The Washington Post reports: The Justice Department on Friday informed a terrorism suspect in Colorado that it intends to use evidence against him gathered through the government’s warrantless surveillance program, a move that will likely lead to a constitutional challenge to the law.
It is the first time the government has informed a criminal defendant that it intends to use “information obtained or derived from acquisition of foreign intelligence information conducted pursuant to the Foreign Intelligence Surveillance Act.”
It is important because the Supreme Court last term declined to consider the constitutionality of the law amended five years ago because it said those who brought a lawsuit against it could not prove they had been subject to its provisions.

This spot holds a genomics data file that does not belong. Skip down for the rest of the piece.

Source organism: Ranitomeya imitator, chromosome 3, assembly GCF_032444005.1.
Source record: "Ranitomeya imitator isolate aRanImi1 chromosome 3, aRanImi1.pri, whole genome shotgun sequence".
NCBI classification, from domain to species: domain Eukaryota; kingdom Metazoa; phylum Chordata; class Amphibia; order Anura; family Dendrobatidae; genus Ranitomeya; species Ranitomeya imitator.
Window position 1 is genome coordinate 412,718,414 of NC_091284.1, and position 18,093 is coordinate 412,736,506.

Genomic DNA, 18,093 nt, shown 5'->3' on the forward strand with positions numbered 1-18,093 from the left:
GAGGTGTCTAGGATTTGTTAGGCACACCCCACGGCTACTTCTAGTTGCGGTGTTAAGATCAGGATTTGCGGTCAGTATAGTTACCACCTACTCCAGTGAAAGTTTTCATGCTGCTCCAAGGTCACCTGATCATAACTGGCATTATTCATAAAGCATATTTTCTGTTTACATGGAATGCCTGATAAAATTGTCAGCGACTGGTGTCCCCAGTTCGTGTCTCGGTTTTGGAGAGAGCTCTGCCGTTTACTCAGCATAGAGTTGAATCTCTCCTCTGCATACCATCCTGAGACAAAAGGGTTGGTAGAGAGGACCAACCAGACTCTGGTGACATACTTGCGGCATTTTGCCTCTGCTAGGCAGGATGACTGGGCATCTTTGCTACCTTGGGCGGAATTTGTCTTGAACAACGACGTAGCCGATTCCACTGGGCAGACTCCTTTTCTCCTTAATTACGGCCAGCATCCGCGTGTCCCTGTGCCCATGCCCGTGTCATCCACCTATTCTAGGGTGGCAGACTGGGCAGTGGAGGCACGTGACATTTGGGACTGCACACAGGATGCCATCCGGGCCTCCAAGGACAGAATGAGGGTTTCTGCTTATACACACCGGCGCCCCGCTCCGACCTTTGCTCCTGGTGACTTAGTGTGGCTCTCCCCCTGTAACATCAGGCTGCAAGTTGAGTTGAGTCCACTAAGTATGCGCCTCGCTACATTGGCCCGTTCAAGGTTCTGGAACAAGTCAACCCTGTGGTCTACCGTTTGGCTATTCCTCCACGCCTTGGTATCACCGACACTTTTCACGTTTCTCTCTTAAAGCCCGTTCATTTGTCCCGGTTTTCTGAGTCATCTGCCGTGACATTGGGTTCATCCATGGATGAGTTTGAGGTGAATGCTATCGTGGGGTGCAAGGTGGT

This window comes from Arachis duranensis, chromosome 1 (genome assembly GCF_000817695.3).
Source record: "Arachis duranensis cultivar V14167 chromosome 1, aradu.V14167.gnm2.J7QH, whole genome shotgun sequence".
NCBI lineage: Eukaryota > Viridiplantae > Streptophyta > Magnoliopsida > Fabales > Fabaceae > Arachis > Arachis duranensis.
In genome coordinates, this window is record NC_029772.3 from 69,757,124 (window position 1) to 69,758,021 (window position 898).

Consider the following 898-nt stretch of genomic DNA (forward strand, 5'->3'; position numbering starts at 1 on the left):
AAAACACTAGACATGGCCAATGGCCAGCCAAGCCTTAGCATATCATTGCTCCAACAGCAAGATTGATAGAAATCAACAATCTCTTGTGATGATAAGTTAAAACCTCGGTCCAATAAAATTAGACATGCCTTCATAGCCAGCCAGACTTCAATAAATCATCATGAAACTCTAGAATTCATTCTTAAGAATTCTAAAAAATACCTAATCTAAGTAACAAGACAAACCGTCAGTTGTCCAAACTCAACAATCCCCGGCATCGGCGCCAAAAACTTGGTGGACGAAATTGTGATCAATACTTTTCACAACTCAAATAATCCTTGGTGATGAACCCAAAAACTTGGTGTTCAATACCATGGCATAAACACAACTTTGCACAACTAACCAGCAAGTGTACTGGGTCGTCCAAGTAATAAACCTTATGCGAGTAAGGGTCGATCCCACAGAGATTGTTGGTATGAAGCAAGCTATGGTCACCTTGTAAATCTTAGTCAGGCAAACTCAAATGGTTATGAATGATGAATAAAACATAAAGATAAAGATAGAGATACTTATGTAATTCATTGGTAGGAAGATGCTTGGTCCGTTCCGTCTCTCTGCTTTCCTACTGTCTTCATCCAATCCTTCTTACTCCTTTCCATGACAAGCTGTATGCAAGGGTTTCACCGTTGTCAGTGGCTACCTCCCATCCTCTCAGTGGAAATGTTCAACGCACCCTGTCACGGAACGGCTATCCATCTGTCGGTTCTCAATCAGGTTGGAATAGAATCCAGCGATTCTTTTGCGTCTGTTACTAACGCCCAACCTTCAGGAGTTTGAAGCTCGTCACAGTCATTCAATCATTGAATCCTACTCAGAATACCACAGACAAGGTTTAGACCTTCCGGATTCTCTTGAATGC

With the filing Friday, “it’s the first time since 2008 when the act was signed into law that the government has acknowledged the use of surveillance derived from the law in a criminal prosecution,” said Jameel Jaffer, deputy legal director of the American Civil Liberties Union.
Jaffer, who argued the previous case at the Supreme Court, said it was a “big deal” that “will undoubtedly set up a constitutional challenge to it.” [Continue reading…]